What is in this article?:
- Target Practice: Canadian food retailers brace for invasion of Target, Wal-Mart supercenters
- 'More Enthusiasm for Target Than Wal-Mart'
- 'Big 3' Can Compete on Price
- Freshco 'Freaked the Market Out'
- Sidebar: Questions Surround Sobeys-Target Alliance
"Because things are tight, almost any significant new entrant into the market, like Target, is simply going to ratchet things up a little higher. Everyone’s concerned about it.”
— Ed Strapagiel, retail consultant
Maybe there’s never a good time to face a massive influx of new supercenters, but it won’t stop retailers in Canada from asking, Did it have to be now?
The high-profile arrival of U.S. mass merchant Target Corp. to Canada next spring — along with an ongoing expansion effort from Wal-Mart that’s rapidly turning its store base into grocery-led supercenters — has coincided with a consumer mindset that could prove to be all too welcoming for the newcomers, sources said. This reflects a Canadian economy that after a quick recovery from the 2008 recession, has once again stagnated and resulted in a consumer that is especially focused on price and value. For supermarkets, sales have largely been flat, store traffic is down and baskets slightly up as shoppers remain cautious.
“Just about all Canadians today are concerned about the economy, so price is on every grocer’s mind,” George Condon, a former editor at Canadian Grocer magazine and an industry consultant, told SN. “It’s one of the overriding issues in the industry — keep your prices as low as you can.”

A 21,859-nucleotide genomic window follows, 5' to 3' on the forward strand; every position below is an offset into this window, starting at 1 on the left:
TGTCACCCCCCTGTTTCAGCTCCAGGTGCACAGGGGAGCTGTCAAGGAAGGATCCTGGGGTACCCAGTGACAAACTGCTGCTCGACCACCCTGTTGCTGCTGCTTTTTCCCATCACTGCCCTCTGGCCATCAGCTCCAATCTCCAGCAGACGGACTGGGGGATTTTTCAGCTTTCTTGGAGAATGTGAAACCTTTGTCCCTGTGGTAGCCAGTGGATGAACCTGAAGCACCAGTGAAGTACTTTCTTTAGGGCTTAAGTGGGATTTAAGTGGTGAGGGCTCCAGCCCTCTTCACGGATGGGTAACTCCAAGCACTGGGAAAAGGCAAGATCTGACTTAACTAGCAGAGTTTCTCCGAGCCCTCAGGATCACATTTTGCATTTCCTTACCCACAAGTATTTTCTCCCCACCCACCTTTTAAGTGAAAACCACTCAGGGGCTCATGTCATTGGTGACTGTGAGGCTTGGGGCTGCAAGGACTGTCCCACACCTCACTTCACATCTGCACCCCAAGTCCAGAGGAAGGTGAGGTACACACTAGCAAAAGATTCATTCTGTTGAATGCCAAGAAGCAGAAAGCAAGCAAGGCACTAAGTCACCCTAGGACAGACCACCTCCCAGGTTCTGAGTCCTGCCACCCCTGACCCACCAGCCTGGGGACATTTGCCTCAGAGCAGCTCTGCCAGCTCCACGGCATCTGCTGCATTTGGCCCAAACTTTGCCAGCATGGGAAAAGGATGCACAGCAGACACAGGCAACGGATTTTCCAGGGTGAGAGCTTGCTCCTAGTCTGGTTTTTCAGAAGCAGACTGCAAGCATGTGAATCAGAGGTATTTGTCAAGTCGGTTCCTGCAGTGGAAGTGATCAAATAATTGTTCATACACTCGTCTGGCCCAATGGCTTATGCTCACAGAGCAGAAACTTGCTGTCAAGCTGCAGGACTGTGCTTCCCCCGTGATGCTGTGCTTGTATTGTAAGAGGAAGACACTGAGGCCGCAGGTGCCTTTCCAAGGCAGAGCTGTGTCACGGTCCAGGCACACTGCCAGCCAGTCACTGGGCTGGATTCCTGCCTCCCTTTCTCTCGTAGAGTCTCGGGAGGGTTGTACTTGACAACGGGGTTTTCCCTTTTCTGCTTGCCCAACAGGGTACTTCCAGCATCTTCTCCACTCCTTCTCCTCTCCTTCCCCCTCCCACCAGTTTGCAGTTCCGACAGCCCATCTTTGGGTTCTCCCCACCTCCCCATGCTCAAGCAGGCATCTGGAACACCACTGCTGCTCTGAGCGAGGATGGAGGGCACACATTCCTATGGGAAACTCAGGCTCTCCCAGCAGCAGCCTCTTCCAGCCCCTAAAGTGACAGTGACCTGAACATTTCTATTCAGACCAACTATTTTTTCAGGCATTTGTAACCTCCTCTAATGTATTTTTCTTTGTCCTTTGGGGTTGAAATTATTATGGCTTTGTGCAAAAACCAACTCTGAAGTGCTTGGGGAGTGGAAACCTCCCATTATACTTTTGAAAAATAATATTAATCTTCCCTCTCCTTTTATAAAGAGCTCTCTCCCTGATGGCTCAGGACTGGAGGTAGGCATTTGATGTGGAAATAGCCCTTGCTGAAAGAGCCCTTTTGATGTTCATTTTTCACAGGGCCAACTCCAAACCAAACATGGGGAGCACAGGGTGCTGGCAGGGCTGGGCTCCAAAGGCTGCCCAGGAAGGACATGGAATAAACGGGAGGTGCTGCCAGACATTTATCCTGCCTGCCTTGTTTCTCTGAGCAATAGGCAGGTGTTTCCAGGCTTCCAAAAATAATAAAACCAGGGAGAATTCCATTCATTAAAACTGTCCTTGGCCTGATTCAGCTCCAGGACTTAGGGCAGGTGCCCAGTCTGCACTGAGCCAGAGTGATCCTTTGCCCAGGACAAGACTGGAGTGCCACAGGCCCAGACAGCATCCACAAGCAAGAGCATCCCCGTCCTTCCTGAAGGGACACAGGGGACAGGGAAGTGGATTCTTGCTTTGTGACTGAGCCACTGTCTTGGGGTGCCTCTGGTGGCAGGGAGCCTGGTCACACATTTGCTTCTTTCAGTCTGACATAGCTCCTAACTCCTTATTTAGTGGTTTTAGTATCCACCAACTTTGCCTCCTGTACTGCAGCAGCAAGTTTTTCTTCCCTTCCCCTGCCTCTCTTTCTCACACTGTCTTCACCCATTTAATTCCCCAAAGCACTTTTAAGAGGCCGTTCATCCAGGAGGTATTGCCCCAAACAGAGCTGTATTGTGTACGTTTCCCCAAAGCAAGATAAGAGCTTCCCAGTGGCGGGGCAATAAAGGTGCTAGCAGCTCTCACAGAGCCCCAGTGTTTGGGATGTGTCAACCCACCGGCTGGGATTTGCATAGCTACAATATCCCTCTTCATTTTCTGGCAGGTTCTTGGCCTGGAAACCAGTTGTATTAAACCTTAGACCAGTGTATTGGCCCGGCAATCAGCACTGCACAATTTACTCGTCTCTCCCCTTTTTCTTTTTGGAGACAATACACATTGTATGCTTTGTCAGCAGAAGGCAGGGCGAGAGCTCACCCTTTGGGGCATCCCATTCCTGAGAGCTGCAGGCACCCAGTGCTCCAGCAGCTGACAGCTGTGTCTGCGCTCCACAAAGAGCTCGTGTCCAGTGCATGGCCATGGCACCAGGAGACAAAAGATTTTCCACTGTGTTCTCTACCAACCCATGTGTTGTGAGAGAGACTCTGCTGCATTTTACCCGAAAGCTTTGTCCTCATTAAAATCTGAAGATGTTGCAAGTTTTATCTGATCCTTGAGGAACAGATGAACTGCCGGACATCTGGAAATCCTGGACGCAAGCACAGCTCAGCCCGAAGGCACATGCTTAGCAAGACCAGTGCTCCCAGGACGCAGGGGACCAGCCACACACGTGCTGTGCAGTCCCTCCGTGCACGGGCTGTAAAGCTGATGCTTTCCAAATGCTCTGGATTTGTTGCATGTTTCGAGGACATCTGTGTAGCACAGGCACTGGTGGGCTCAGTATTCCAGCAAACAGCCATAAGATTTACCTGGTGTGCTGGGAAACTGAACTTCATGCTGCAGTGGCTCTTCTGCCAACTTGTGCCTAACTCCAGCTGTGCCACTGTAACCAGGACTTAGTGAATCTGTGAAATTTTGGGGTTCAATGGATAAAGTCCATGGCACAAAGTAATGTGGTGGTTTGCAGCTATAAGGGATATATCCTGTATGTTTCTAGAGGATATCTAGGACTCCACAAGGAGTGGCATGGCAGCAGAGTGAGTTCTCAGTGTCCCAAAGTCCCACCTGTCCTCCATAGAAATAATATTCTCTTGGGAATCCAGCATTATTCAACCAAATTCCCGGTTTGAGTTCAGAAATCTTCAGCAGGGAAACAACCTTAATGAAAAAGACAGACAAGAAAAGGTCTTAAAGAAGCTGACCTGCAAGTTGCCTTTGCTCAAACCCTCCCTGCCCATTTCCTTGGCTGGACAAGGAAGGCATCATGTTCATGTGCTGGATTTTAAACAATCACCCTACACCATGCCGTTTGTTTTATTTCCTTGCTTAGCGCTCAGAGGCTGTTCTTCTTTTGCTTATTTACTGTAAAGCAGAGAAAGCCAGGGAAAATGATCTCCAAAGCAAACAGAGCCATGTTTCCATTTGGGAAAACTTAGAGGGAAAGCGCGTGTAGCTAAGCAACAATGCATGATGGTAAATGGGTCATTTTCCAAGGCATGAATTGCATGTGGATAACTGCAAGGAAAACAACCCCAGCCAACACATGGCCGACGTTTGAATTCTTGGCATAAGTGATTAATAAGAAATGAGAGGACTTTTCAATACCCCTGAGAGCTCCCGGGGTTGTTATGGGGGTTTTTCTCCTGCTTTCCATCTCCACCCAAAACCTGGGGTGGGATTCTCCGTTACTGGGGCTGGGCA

To this, Minneapolis-based Target will add at least 125 new stores, beginning next spring as it converts the Zellers stores it purchased, and Wal-Mart said it would double its supercenter rollout by way of store expansions and conversions of former Zellers passed along by Target. The Canadian version of the Bentonville, Ark.-based retailer plans 73 projects in 2012 alone — its busiest year since arriving in Canada by way of the Woolco purchase in 1994.
“Because Wal-Mart is expanding in the marketplace, and margins have been tight, a lot of operators have been doing projects with supply chain management and other things to be more efficient,” Ed Strapagiel, a retail consultant based in Toronto, told SN. “And because things are tight, almost any significant new entrant into the market, like Target, is simply going to ratchet things up a little higher. Everyone’s concerned about it.”
Read more: Target Begins Hiring for Canada Stores
It’s not all doom and gloom up North, however. Despite some local flare-ups, sources say competition has been rational — so far — and supermarkets are making progress improving efficiency and investing in their internal capabilities to be more competitive.
“If the consumer was in a better place, this wouldn’t matter too much. The size and pace of [the supercenter expansion] would be digestible,” one industry observer, who asked not to be identified, told SN. “But the problem is the Canadian consumer went into hunker-down mode when employment growth slowed, and unless we get the consumer going the economy is going to be a drag and Wal-Mart and Target’s growth is going to be more punitive than it would be normally.”
Assessing Target’s potential impact on the Canadian market has become something of a cottage industry for retail watchers in Canada. While no two studies are alike — Target’s most vulnerable new counterparts are either Costco, Sears Canada, Wal-Mart or Loblaw, depending on the particulars of the report — observers are united in the notion that Canadians are very much looking forward to the superstore.